Mark’s been making videos and you can check them out on our Baker’s Green Acres YouTube channel.

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Homestead Hog Harvest

Keith moving beyond organic whole chickens on grass in chicken tractors on pasture.
Farming is a very seasonal operation.

While that seems like an obvious statement, I wonder if that’s so.  Are fresh tomatoes or strawberries ever not available at the grocery store?  Does the milk change flavors or creaminess as winter melts to summer?  Is the meat stocked at the meat counter different in July than in November?  We eat very out of sync with the seasons, as a culture.

Yet, strawberries are only really ripe in June and July.  Beef only marbles well in the fall.  And June butter from grass fed cows is prized for it’s nutrient density.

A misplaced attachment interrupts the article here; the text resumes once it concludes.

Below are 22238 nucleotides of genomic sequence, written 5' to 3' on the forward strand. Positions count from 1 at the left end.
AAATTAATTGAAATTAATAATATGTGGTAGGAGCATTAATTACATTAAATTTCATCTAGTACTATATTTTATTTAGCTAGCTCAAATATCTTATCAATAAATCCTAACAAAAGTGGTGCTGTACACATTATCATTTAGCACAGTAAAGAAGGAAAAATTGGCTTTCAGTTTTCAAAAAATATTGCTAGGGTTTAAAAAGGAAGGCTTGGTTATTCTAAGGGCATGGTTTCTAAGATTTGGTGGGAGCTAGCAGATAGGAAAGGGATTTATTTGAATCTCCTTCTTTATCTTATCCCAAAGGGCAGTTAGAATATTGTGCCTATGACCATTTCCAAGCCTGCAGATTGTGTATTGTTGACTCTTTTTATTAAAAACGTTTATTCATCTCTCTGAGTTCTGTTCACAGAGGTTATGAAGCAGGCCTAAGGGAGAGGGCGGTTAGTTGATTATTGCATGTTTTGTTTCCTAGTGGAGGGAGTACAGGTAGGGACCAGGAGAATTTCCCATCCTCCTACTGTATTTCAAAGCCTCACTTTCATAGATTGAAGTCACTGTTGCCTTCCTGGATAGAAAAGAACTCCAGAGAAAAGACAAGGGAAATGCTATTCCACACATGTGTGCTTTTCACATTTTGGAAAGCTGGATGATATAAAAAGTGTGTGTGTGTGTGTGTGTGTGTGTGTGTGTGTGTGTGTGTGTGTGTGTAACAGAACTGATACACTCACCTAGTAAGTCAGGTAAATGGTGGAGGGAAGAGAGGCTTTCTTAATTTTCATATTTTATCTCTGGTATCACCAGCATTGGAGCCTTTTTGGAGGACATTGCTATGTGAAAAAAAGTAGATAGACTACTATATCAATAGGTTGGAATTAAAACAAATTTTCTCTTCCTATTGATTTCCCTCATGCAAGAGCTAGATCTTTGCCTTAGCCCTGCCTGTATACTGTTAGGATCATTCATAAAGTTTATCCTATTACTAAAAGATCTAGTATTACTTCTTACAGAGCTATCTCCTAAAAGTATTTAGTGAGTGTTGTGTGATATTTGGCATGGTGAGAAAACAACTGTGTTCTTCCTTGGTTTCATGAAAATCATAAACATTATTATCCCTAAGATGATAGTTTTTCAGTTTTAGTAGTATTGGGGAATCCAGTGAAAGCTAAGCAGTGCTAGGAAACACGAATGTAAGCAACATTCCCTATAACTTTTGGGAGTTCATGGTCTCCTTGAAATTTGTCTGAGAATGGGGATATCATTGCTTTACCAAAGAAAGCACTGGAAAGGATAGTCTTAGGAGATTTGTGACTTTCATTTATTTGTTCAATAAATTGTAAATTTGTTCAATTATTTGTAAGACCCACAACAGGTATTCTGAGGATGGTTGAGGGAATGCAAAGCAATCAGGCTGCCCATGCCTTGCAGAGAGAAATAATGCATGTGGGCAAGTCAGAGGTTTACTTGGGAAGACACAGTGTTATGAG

Fall on the farm: pastured chickens, pastured hogs, hog harvest time

So, now that the leaves are reds and yellows and falling from the trees, it is hog harvesting season.   November/December is really prime time for harvesting, but October is good, too.  The grasses have dried.  The roots are sweet and are very nutrient dense as the plants prepare for winter.  The animals (pigs and cows) are packing on fat and storing it in their muscles (marbelling) against the cold.  The flies, pesky varmints, are gone.  If you plan to salt and hang, or cure, any pork (like proscuitto or coppa), the natural heat/cool cycle and dryness of fall is the perfect primary cure condition.

Harvesting is seasonal.